Californians voted in November to legalize the personal use of marijuana in the state by way of Proposition 64 to adopt the Adult Use of Marijuana Act. This means that residents are free to smoke or consume marijuana without facing legal prosecution by the state for their use of this drug. However, many questions still exist concerning how the legalization of marijuana will affect employees in California.
While Californians may be free to use marijuana in their free time, how does marijuana use translate to employees in the workplace?
Understanding How Legalized Marijuana Affects California Employees
Employers have a priority and right to ensure that the workplace is a safe and productive environment. An employee that is under the influence of marijuana could be a hazard to other workers if he or she is careless or intoxicated to the point of exercising poor judgment. Similarly, an employee who is under the influence might not be as productive as an employee who is not using marijuana. Thus, just because marijuana is legal in California does not mean that employers are going to allow marijuana use by employees to affect their workplaces. Employer policies concerning marijuana use and drug testing will still apply even though marijuana use is legal in California.
California Employers Can Still Fire Employees for Using Marijuana
There is concern about how California employers are going to be able to drug test employees without violating employee privacy rights or without discriminating against employees who choose to use marijuana in their free time. The Adult Use of Marijuana Act does not address how the legalization of marijuana affects employees in California, and it seems that workers can be fired for their private use of marijuana, regardless of its legalization.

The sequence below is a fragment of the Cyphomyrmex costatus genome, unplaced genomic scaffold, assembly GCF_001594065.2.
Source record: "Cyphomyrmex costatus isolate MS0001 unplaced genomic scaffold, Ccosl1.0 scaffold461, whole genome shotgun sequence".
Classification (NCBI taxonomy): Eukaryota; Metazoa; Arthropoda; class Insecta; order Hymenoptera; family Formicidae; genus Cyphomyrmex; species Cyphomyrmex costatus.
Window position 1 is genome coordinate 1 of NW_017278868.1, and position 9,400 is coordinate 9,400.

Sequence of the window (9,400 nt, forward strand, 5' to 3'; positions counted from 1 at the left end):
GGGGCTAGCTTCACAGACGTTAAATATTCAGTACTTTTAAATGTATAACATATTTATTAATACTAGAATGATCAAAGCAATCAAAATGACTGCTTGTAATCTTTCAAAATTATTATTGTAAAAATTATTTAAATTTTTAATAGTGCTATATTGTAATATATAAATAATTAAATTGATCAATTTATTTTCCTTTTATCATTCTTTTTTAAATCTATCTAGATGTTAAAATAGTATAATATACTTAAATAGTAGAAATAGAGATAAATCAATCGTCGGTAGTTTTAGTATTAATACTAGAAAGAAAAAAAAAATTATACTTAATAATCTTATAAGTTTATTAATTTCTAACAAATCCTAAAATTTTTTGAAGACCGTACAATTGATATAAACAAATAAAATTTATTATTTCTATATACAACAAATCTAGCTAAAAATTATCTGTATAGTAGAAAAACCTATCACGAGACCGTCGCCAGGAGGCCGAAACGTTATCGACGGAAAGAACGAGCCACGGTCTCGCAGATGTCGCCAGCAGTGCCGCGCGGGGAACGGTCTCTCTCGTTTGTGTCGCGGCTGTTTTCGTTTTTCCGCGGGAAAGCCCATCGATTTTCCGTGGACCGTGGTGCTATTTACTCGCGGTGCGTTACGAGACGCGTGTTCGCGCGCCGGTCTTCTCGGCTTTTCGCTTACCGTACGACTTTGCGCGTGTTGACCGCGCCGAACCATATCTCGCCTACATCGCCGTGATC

Legalized Use of Marijuana in California
Californians' use of marijuana will for the most part reflect how the sale and use of alcohol is treated in California. People can purchase marijuana from licensed distributors, and buyers must pay a tax when purchasing the marijuana. Similar to alcohol, people cannot operate a vehicle while under the influence of marijuana, nor can they arrive at work under the influence of marijuana.
Marijuana Drug Testing in the California Workplace
California workers who use marijuana for recreational purposes may run into some trouble with their employers when it comes to drug testing. Because the human body does not metabolize marijuana the same way that it metabolizes alcohol, an employee can carry traces of marijuana in his or her system for a considerable amount of time after using it. To alleviate this burden on employees who don't arrive at work under the influence, California plans to use three million dollars of marijuana sale tax revenues to research and develop a testing method that can assess whether a person is under the influence of marijuana, or merely has marijuana lingering in their system.
But does the distinction between being under the influence of marijuana and having marijuana present in your system really matter if either could result in you being fired by your employer? This will entirely depend on individual employer drug testing policies. But one thing is for sure: employees face many new challenges in view of the legalization of marijuana in California.
Marijuana Legalization in California: Additional Information
- Adult Use of Marijuana Act (PDF)
- California Proposition 64: Marijuana Legalization via BallotPedia.org
- Employee Drug and Alcohol Testing via CalChamber.com
- Marijuana may be legal in California, but it can still get you fired (VIDEO) via MercuryNews.com
- 10 Things You Need to Know About Legalized Pot in California via LATimes.com
If you feel your employer is violating your employee rights when it comes to workplace drug testing, feel free to contact one of our experienced California employment lawyers at Hennig Ruiz. Get a free consultation.